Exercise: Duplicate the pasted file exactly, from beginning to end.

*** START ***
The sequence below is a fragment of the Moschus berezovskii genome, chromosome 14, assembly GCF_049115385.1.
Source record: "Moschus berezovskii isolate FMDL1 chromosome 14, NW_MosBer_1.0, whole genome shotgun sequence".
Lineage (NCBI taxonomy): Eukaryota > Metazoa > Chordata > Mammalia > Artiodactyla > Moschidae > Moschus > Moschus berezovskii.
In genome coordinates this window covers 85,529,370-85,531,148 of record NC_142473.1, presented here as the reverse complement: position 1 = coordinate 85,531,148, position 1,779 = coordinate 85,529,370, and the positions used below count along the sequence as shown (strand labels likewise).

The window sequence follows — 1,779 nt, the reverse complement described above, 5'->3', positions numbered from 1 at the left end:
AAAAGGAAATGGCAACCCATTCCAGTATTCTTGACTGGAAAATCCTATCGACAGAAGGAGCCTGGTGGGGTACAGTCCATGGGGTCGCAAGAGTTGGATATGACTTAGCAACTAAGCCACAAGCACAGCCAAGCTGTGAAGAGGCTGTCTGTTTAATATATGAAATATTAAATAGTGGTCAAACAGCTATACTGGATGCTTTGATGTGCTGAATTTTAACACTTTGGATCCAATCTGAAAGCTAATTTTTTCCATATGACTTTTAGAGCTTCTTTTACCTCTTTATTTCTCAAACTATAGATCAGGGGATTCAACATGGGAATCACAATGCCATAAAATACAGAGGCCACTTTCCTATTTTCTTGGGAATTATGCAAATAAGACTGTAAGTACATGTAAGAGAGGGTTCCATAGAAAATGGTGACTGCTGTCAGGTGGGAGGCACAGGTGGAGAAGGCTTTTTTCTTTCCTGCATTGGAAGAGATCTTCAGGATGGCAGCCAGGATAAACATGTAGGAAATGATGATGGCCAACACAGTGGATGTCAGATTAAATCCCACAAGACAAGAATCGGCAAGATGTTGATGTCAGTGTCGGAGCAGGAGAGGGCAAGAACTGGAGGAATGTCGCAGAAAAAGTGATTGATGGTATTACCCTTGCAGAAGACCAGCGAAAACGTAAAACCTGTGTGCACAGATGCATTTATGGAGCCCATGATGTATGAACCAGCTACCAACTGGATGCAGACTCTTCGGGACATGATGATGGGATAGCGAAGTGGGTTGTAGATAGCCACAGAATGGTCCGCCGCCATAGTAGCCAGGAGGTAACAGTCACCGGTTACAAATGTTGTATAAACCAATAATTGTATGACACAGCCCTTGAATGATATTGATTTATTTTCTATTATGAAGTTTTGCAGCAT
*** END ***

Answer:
The sequence below is a fragment of the Moschus berezovskii genome, chromosome 14, assembly GCF_049115385.1.
Source record: "Moschus berezovskii isolate FMDL1 chromosome 14, NW_MosBer_1.0, whole genome shotgun sequence".
Lineage (NCBI taxonomy): Eukaryota > Metazoa > Chordata > Mammalia > Artiodactyla > Moschidae > Moschus > Moschus berezovskii.
In genome coordinates this window covers 85,529,370-85,531,148 of record NC_142473.1, presented here as the reverse complement: position 1 = coordinate 85,531,148, position 1,779 = coordinate 85,529,370, and the positions used below count along the sequence as shown (strand labels likewise).

The window sequence follows — 1,779 nt, the reverse complement described above, 5'->3', positions numbered from 1 at the left end:
AAAAGGAAATGGCAACCCATTCCAGTATTCTTGACTGGAAAATCCTATCGACAGAAGGAGCCTGGTGGGGTACAGTCCATGGGGTCGCAAGAGTTGGATATGACTTAGCAACTAAGCCACAAGCACAGCCAAGCTGTGAAGAGGCTGTCTGTTTAATATATGAAATATTAAATAGTGGTCAAACAGCTATACTGGATGCTTTGATGTGCTGAATTTTAACACTTTGGATCCAATCTGAAAGCTAATTTTTTCCATATGACTTTTAGAGCTTCTTTTACCTCTTTATTTCTCAAACTATAGATCAGGGGATTCAACATGGGAATCACAATGCCATAAAATACAGAGGCCACTTTCCTATTTTCTTGGGAATTATGCAAATAAGACTGTAAGTACATGTAAGAGAGGGTTCCATAGAAAATGGTGACTGCTGTCAGGTGGGAGGCACAGGTGGAGAAGGCTTTTTTCTTTCCTGCATTGGAAGAGATCTTCAGGATGGCAGCCAGGATAAACATGTAGGAAATGATGATGGCCAACACAGTGGATGTCAGATTAAATCCCACAAGACAAGAATCGGCAAGATGTTGATGTCAGTGTCGGAGCAGGAGAGGGCAAGAACTGGAGGAATGTCGCAGAAAAAGTGATTGATGGTATTACCCTTGCAGAAGACCAGCGAAAACGTAAAACCTGTGTGCACAGATGCATTTATGGAGCCCATGATGTATGAACCAGCTACCAACTGGATGCAGACTCTTCGGGACATGATGATGGGATAGCGAAGTGGGTTGTAGATAGCCACAGAATGGTCCGCCGCCATAGTAGCCAGGAGGTAACAGTCACCGGTTACAAATGTTGTATAAACCAATAATTGTATGACACAGCCCTTGAATGATATTGATTTATTTTCTATTATGAAGTTTTGCAGCAT